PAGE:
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The Door That Led to Where by Sally Gardner is an intriguing novel for teens that gripped me from the get go. Gardner is probably best known for her award winning novel, Maggot Moon, which won the 2013 Carnegie Medal. I have yet to read it, but based on this, I will be digging it out to put on the 2017 to read pile.


AJ is sixteen years old, and up to now his life has been a hard one. His mother lives with a series of unsuitable partners and never speaks to AJ about his own father, who AJ never knew. His relationship with his mum is troubled, and things reach a new low when he only achieves one A* grade for English in his GCSEs, failing all the rest.  She throws him out and he is forced to live with a downstairs neighbour who is the closest thing to family AJ has ever known.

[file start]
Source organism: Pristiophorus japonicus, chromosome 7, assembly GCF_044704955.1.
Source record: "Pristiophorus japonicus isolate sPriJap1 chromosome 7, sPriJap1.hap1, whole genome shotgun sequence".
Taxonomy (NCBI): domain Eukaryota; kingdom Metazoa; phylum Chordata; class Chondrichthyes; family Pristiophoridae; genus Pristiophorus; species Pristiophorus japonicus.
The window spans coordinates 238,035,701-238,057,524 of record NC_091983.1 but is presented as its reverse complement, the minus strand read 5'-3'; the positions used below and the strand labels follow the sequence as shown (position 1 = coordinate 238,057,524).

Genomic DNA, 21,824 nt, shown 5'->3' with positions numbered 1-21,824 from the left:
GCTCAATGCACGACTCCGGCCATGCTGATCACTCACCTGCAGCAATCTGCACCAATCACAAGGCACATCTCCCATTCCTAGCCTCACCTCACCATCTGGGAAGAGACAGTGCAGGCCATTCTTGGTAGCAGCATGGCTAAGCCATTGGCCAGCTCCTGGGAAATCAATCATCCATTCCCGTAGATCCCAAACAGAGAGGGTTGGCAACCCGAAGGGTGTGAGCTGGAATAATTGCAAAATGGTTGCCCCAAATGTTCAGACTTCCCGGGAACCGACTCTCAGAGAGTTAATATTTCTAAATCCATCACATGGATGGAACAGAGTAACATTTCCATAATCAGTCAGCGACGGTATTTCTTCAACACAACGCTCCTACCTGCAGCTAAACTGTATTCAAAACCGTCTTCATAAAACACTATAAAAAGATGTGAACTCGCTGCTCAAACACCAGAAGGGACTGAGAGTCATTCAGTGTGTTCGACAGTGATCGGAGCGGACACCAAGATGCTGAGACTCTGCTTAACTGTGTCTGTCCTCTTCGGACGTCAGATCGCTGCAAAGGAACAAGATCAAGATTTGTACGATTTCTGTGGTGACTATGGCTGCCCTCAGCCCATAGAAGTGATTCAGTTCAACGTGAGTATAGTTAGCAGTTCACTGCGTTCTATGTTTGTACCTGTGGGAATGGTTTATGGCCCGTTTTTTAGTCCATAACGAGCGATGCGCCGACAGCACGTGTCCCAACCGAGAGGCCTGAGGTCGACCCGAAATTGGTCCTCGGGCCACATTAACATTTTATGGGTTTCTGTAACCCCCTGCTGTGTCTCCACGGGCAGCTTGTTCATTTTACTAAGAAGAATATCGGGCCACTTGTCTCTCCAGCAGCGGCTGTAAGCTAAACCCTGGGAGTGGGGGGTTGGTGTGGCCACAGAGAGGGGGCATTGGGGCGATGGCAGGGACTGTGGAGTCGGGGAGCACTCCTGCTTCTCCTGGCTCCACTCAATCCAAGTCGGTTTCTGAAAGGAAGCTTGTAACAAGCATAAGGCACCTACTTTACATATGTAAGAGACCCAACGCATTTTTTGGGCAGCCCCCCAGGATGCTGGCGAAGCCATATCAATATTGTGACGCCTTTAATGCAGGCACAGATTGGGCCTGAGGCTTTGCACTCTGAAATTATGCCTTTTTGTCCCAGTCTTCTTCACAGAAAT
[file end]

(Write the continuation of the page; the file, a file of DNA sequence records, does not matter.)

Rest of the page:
Out of nowhere, his mother finds him a job as a trainee clerk at a prestigious law firm at Gray’s Inn in London. AJ knows she must have pulled some strings for him, but has no idea how his mother knows about the law firm or what connection she has to it. As he works there he begins to uncover more mysteries and more links to his family and his unlikely place of employment.

This is a fast paced time slip/travel story which juxtaposes the Victorian London of Charles Dickens with the gang infested, urban Landscape of twenty first century London. It is full of mysterious twists and turns in the plot which mean that every chapter is compelling and you can never quite guess where the story will take you.

At times I would have liked a little more detail, back story and to have some of the plot lines more developed. This wasn’t because they were lacking. The story works very well. It’s just that I was so drawn into what was going on, I wanted to know more. I really rather hoped that Gardner might develop this into a series, although I feel she probably won’t.

Dealing as it does with aspects of drug addiction and gang activities, this is too old for a primary school library, although possibly you could recommend it for a precocious year six group, but it would be fantastic for a high school library and it deserves to be widely read.